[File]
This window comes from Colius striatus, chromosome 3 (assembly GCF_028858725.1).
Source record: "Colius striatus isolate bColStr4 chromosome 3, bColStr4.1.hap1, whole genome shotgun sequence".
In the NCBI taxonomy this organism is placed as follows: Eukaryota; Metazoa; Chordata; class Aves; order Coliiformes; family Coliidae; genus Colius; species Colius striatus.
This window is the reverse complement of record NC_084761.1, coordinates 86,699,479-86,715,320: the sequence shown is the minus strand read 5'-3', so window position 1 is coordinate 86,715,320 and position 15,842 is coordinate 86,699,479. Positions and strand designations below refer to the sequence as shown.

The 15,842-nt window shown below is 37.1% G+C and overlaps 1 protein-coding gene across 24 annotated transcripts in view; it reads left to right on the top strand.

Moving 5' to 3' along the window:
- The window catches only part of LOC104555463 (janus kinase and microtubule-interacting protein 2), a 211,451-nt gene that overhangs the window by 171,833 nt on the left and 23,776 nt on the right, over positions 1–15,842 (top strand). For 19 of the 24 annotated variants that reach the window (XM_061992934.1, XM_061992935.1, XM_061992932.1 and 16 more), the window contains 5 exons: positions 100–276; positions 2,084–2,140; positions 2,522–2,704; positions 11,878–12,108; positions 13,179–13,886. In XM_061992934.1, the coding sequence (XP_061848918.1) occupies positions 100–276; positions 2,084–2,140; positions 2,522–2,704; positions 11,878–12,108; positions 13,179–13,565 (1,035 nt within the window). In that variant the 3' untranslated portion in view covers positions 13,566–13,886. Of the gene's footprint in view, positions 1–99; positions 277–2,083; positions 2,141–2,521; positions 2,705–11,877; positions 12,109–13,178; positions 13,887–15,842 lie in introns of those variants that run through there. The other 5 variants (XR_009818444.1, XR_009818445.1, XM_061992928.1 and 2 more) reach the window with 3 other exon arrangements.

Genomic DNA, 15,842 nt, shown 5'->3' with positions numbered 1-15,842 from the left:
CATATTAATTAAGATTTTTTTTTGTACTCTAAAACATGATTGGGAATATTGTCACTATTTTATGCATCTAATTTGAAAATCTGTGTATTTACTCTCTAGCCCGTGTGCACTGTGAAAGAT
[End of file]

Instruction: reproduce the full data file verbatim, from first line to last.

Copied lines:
This window comes from Colius striatus, chromosome 3 (assembly GCF_028858725.1).
Source record: "Colius striatus isolate bColStr4 chromosome 3, bColStr4.1.hap1, whole genome shotgun sequence".
In the NCBI taxonomy this organism is placed as follows: Eukaryota; Metazoa; Chordata; class Aves; order Coliiformes; family Coliidae; genus Colius; species Colius striatus.
This window is the reverse complement of record NC_084761.1, coordinates 86,699,479-86,715,320: the sequence shown is the minus strand read 5'-3', so window position 1 is coordinate 86,715,320 and position 15,842 is coordinate 86,699,479. Positions and strand designations below refer to the sequence as shown.

The 15,842-nt window shown below is 37.1% G+C and overlaps 1 protein-coding gene across 24 annotated transcripts in view; it reads left to right on the top strand.

Moving 5' to 3' along the window:
- The window catches only part of LOC104555463 (janus kinase and microtubule-interacting protein 2), a 211,451-nt gene that overhangs the window by 171,833 nt on the left and 23,776 nt on the right, over positions 1–15,842 (top strand). For 19 of the 24 annotated variants that reach the window (XM_061992934.1, XM_061992935.1, XM_061992932.1 and 16 more), the window contains 5 exons: positions 100–276; positions 2,084–2,140; positions 2,522–2,704; positions 11,878–12,108; positions 13,179–13,886. In XM_061992934.1, the coding sequence (XP_061848918.1) occupies positions 100–276; positions 2,084–2,140; positions 2,522–2,704; positions 11,878–12,108; positions 13,179–13,565 (1,035 nt within the window). In that variant the 3' untranslated portion in view covers positions 13,566–13,886. Of the gene's footprint in view, positions 1–99; positions 277–2,083; positions 2,141–2,521; positions 2,705–11,877; positions 12,109–13,178; positions 13,887–15,842 lie in introns of those variants that run through there. The other 5 variants (XR_009818444.1, XR_009818445.1, XM_061992928.1 and 2 more) reach the window with 3 other exon arrangements.

Genomic DNA, 15,842 nt, shown 5'->3' with positions numbered 1-15,842 from the left:
CATATTAATTAAGATTTTTTTTTGTACTCTAAAACATGATTGGGAATATTGTCACTATTTTATGCATCTAATTTGAAAATCTGTGTATTTACTCTCTAGCCCGTGTGCACTGTGAAAGAT